Friday, February 20, 2015

Writing is My Job, Really by Sherri Shackelford


Sherri Shackleford

Have you experienced situations where people haven’t understood that being a writer doesn’t mean you have a hobby or that you have countless hours of free time?  Take encouragement from the fact that you’re not alone! Author Sherri Shackleford shares a personal experience.  ~ Dawn


Writing is My Job, Really

My husband has always been wonderful about my writing career. He was supportive during the four years when I was writing and earning no money. He was supportive after I finally published and started earning a little bit of money. He respects my writing time, and he encourages me to attend conferences—even though conferences can be expensive.

Recently, though, I had to explain that Writing Is My Job, Really. 

I had a super tight deadline. I was behind on the book when my editor asked me to participate in another project. The timing meant I needed my current book signed, sealed and delivered ASAP. Unfortunately, I was writing one of THOSE books. You know THAT book. The one that just won’t come together no matter how hard you try?

The deadline was looming and I had a long…long…long way to go. Despite everything, the kids were in school and I had my time blocked down to the minute. I could make the deadline if I worked hard. Then my youngest son caught the flu. There was no way I was making my deadline while watching a sick kid.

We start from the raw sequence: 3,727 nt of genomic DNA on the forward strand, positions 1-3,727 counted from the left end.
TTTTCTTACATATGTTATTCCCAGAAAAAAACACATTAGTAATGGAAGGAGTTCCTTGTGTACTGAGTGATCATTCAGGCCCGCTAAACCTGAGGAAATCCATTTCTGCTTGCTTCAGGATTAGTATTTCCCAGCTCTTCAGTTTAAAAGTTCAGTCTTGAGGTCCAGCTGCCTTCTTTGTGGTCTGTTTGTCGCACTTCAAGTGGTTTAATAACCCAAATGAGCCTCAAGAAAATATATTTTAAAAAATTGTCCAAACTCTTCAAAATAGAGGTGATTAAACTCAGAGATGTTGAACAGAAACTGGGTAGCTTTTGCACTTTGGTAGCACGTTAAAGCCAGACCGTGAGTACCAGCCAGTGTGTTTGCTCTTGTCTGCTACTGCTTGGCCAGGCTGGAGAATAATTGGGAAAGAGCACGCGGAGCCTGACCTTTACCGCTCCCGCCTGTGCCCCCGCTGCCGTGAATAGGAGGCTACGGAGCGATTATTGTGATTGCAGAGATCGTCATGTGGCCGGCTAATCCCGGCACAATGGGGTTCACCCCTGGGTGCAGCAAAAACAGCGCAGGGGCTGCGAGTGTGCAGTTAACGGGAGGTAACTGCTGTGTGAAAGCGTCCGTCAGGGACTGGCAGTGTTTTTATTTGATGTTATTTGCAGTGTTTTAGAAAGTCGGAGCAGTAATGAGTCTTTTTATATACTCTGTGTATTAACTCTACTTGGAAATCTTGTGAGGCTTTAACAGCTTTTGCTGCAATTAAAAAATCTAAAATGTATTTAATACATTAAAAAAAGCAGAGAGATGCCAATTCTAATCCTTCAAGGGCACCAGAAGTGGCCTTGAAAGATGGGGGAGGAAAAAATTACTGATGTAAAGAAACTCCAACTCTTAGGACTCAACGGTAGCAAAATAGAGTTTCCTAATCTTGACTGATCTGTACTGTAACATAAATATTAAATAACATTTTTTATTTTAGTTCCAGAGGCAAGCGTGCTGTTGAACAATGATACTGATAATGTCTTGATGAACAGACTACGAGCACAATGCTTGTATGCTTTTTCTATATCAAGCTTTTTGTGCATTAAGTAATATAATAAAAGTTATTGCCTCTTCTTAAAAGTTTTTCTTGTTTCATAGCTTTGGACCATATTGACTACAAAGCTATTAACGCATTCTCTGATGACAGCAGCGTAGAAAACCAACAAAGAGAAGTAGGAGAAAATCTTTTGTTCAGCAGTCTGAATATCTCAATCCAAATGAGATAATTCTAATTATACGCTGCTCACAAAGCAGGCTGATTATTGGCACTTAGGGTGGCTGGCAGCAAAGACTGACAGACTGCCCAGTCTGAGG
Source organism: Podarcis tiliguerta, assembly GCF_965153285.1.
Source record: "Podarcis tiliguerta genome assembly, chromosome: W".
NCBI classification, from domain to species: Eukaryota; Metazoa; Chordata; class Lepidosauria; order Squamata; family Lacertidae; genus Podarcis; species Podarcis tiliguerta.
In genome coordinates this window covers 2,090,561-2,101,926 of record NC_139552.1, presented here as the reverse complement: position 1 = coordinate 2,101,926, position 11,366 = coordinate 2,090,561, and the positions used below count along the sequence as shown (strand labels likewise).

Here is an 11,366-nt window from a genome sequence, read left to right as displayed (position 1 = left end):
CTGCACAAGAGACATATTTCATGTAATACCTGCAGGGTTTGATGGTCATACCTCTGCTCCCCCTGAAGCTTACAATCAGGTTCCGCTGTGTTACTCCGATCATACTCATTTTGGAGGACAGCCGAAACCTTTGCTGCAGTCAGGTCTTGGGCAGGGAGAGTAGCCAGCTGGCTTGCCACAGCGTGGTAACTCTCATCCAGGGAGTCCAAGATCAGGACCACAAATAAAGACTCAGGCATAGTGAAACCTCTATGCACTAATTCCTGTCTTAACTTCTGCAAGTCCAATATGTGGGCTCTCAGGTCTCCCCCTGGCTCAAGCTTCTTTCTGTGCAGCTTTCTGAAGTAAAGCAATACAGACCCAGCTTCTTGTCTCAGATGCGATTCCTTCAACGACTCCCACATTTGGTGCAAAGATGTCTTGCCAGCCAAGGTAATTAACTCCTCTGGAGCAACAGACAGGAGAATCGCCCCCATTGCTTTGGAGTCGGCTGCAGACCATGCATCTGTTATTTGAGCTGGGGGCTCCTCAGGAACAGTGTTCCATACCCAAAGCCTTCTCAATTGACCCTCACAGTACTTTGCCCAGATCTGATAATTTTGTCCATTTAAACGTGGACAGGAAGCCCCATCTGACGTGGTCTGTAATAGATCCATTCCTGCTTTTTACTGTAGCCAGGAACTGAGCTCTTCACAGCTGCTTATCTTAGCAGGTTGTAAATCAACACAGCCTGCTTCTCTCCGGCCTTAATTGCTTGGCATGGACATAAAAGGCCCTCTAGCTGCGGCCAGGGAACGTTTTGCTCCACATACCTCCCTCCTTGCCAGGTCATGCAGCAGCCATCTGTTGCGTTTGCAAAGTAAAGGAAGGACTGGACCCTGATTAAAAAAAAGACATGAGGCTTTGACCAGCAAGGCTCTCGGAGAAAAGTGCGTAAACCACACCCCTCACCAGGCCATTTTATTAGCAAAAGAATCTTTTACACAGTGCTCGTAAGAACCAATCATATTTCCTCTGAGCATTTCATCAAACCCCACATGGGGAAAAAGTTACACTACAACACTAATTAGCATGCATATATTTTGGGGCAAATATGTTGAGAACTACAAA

I told my husband I had to work, and he took the day off. Great, right? Then he said, “Don’t go on Facebook or anything. I told everyone at work you were sick.”

Whaaaaat?

Um. No. I’m not sick. I’m working.

When the kids are sick, or have appointments, or have days off school—I handle things. Sure, my job is more flexible, I work from home, and I make about 1/10th of my husband’s income. No problem. 

But writing is a job. It’s my job. Really.

That’s when my husband and I had a talk. Even though my job is flexible and creative, it IS a job. I have people who count on me: editors, agents, art departments. My job is work. If someone thinks it’s not work, then I dare that person to write a 70,000-word book in two months. Trust me, it’s work.

If I were a doctor who had to stay late, or an engineer with a big project, or an accountant during tax season, he wouldn’t say I was ‘sick’. He’d say, “Sherri can’t take the time off work right now. She’s really swamped. I have to stay home with my sick child.”

But a writer with a deadline? Nope. That doesn’t count. She’s sick.

I have deadlines, on average, two or three times a year. Okay, usually two times a year. Let’s be honest. I’m one of those people who works right up until the deadline. I can always fix or rework something. The manuscript must be pried out of my fingers, or I’ll never let go. Twice a year, I’m swamped with work.

I realize I’m not Dan Brown or JK Rowling or Stephen King, but here’s what I asked my husband. “Do you think Tabitha King has would ever call in and said, “Stephen is sick” instead of “Stephen has a deadline”? If I was an accountant during tax season would you say, “Sherri is sick” or “Sherri can’t take time off work right now”?

As an author and a woman, I fight two battles. I fight the battle of being the primary care giver of the children, and I fight for respect of my job. A job a lot of people don’t always take seriously. After our talk, I think my husband had one of those ‘lightbulb’ moments. I think we’re on the right track again.